US releases confiscated prewar Iraq documents
WASHINGTON, Mar 17 (Reuters) The Bush administration released prewar Iraqi government documents confiscated by US forces, including some it said showed Saddam Hussein's regime suspected an al Qaeda presence in the country.
Nine sets of documents, released by the office of US intelligence chief John Negroponte and posted to an Army Web site, are the first to be publicly released from a huge cache of materials confiscated by US forces in Iraq.
The collection encompasses 48,000 boxes of papers and tape-recorded conversations, including many involving Saddam himself, officials said. In recent days, Negroponte's office chose to set up a process for the material's release, which is expected to take months.
Also released on Thursday were 29 sets of al Qaeda-related documents that were the subject of a separate study by the US Military Academy at West Point, officials said.
In the run-up to the invasion of Iraq, the Bush administration portrayed Iraq as a threat because of links it said Baghdad had with al Qaeda, links that have been never been proven to the satisfaction of critics of the administration.
The Web site, http://fmso.leavenworth.army.mil/products-docex.htm, said the US government has not determined the authenticity of the documents, their factual accuracy or the quality of any translations.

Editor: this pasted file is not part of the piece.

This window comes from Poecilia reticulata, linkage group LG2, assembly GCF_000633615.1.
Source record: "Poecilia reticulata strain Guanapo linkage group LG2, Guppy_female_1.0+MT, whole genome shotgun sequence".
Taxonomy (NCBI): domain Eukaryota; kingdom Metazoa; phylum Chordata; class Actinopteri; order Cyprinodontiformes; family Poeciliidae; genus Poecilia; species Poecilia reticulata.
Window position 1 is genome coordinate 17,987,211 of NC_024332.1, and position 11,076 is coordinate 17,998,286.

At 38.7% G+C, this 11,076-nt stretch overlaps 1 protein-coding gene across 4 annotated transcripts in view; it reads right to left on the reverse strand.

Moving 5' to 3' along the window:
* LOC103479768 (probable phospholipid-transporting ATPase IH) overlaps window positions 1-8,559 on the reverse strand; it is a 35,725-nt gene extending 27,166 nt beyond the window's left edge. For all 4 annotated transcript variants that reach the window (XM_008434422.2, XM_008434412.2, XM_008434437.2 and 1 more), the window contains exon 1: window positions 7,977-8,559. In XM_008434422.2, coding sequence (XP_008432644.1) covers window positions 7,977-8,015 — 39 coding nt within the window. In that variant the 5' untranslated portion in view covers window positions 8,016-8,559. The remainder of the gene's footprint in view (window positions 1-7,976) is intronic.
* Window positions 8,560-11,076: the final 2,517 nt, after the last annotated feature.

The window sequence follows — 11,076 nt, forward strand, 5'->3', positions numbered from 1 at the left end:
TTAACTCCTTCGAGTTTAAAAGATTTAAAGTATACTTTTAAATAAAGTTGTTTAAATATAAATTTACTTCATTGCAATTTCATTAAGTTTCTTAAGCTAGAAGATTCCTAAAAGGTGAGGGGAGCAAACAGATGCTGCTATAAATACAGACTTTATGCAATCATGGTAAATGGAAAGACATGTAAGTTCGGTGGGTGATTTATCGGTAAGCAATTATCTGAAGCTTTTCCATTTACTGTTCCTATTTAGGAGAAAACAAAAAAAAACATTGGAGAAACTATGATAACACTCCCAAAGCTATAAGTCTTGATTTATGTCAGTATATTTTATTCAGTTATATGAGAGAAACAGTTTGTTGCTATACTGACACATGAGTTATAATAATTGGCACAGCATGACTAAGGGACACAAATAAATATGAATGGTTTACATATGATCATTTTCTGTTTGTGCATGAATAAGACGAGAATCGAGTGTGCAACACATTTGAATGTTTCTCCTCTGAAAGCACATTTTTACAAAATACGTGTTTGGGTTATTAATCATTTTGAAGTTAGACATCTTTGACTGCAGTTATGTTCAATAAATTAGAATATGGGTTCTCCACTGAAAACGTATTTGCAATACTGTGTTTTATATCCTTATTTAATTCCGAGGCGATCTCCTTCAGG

Officials said the material from prewar Iraq has already been reviewed by the CIA's Iraq Survey Group and continues to be scrutinized by the U.S. military for intelligence that could be acted on.
Many documents had not been translated from Arabic. But the release included English-language synopses.
AL QAEDA SUSPICION One synopsis described a series of Iraqi documents as ''Iraqi intelligence correspondence concerning the presence of al Qaeda members in Iraq,'' adding there were exchanges between intelligence service members about a suspicion that was later confirmed of the presence of an al Qaeda group in the country.
One of the attached documents showed a letter in Arabic which said ''We received a letter ... about the presence of elements of al Qaeda organization in the territory (Iraq).'' It was was unclear who the letter was from and for whom it was intended.
US Rep. Pete Hoekstra of Michigan, Republican chairman of the House of Representatives Permanent Select Committee on Intelligence, has strongly urged the administration to release the material. He has suggested some of the information could shed light on prewar US intelligence reports that Saddam possessed weapons of mass destruction.
The WMD allegation provided President George W Bush with a central justification for the war in Iraq. But no such weapons have been found, and the Iraq Survey Group discovered no new evidence of WMD in its review of the prewar material.
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